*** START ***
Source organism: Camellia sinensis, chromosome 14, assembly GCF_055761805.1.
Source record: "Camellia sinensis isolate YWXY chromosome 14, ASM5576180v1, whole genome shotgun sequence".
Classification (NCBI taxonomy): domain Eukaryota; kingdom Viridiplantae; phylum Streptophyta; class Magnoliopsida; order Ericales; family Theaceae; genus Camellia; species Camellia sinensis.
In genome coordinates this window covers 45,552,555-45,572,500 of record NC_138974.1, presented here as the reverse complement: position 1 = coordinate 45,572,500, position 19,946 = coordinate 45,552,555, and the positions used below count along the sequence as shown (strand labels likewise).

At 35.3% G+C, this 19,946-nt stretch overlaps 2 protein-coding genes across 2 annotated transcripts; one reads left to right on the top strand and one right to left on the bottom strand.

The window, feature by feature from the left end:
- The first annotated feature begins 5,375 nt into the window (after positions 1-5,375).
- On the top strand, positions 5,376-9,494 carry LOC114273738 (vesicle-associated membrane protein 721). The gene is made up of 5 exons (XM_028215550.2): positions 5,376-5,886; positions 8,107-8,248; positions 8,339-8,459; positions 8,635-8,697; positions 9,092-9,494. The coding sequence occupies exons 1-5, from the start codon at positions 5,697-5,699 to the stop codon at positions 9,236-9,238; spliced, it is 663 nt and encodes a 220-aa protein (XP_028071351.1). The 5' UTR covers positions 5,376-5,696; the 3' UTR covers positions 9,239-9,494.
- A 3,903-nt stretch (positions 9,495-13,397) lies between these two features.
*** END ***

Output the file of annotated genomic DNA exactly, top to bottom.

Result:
Source organism: Camellia sinensis, chromosome 14, assembly GCF_055761805.1.
Source record: "Camellia sinensis isolate YWXY chromosome 14, ASM5576180v1, whole genome shotgun sequence".
Classification (NCBI taxonomy): domain Eukaryota; kingdom Viridiplantae; phylum Streptophyta; class Magnoliopsida; order Ericales; family Theaceae; genus Camellia; species Camellia sinensis.
In genome coordinates this window covers 45,552,555-45,572,500 of record NC_138974.1, presented here as the reverse complement: position 1 = coordinate 45,572,500, position 19,946 = coordinate 45,552,555, and the positions used below count along the sequence as shown (strand labels likewise).

At 35.3% G+C, this 19,946-nt stretch overlaps 2 protein-coding genes across 2 annotated transcripts; one reads left to right on the top strand and one right to left on the bottom strand.

The window, feature by feature from the left end:
- The first annotated feature begins 5,375 nt into the window (after positions 1-5,375).
- On the top strand, positions 5,376-9,494 carry LOC114273738 (vesicle-associated membrane protein 721). The gene is made up of 5 exons (XM_028215550.2): positions 5,376-5,886; positions 8,107-8,248; positions 8,339-8,459; positions 8,635-8,697; positions 9,092-9,494. The coding sequence occupies exons 1-5, from the start codon at positions 5,697-5,699 to the stop codon at positions 9,236-9,238; spliced, it is 663 nt and encodes a 220-aa protein (XP_028071351.1). The 5' UTR covers positions 5,376-5,696; the 3' UTR covers positions 9,239-9,494.
- A 3,903-nt stretch (positions 9,495-13,397) lies between these two features.